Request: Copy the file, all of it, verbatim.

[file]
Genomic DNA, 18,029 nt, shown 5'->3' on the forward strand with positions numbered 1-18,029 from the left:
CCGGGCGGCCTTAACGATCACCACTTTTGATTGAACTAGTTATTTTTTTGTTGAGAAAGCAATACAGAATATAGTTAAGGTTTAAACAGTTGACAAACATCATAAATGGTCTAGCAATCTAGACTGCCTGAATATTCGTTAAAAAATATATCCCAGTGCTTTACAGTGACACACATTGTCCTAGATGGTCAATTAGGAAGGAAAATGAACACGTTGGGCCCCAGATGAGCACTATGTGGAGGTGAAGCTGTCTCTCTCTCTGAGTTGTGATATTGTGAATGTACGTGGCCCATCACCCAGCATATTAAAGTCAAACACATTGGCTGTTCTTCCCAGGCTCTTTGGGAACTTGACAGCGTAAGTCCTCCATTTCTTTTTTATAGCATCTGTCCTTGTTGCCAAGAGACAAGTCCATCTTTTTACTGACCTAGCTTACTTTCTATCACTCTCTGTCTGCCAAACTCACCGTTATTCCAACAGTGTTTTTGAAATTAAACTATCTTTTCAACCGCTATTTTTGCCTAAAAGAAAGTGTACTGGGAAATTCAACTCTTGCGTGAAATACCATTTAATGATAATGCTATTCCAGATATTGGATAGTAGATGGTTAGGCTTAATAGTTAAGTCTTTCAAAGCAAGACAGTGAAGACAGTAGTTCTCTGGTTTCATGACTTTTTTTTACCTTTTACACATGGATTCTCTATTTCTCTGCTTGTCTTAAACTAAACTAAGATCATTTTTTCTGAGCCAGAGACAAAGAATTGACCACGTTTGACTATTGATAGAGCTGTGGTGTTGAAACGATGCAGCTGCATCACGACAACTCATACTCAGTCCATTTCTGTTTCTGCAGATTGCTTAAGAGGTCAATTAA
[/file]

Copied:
Genomic DNA, 18,029 nt, shown 5'->3' on the forward strand with positions numbered 1-18,029 from the left:
CCGGGCGGCCTTAACGATCACCACTTTTGATTGAACTAGTTATTTTTTTGTTGAGAAAGCAATACAGAATATAGTTAAGGTTTAAACAGTTGACAAACATCATAAATGGTCTAGCAATCTAGACTGCCTGAATATTCGTTAAAAAATATATCCCAGTGCTTTACAGTGACACACATTGTCCTAGATGGTCAATTAGGAAGGAAAATGAACACGTTGGGCCCCAGATGAGCACTATGTGGAGGTGAAGCTGTCTCTCTCTCTGAGTTGTGATATTGTGAATGTACGTGGCCCATCACCCAGCATATTAAAGTCAAACACATTGGCTGTTCTTCCCAGGCTCTTTGGGAACTTGACAGCGTAAGTCCTCCATTTCTTTTTTATAGCATCTGTCCTTGTTGCCAAGAGACAAGTCCATCTTTTTACTGACCTAGCTTACTTTCTATCACTCTCTGTCTGCCAAACTCACCGTTATTCCAACAGTGTTTTTGAAATTAAACTATCTTTTCAACCGCTATTTTTGCCTAAAAGAAAGTGTACTGGGAAATTCAACTCTTGCGTGAAATACCATTTAATGATAATGCTATTCCAGATATTGGATAGTAGATGGTTAGGCTTAATAGTTAAGTCTTTCAAAGCAAGACAGTGAAGACAGTAGTTCTCTGGTTTCATGACTTTTTTTTACCTTTTACACATGGATTCTCTATTTCTCTGCTTGTCTTAAACTAAACTAAGATCATTTTTTCTGAGCCAGAGACAAAGAATTGACCACGTTTGACTATTGATAGAGCTGTGGTGTTGAAACGATGCAGCTGCATCACGACAACTCATACTCAGTCCATTTCTGTTTCTGCAGATTGCTTAAGAGGTCAATTAA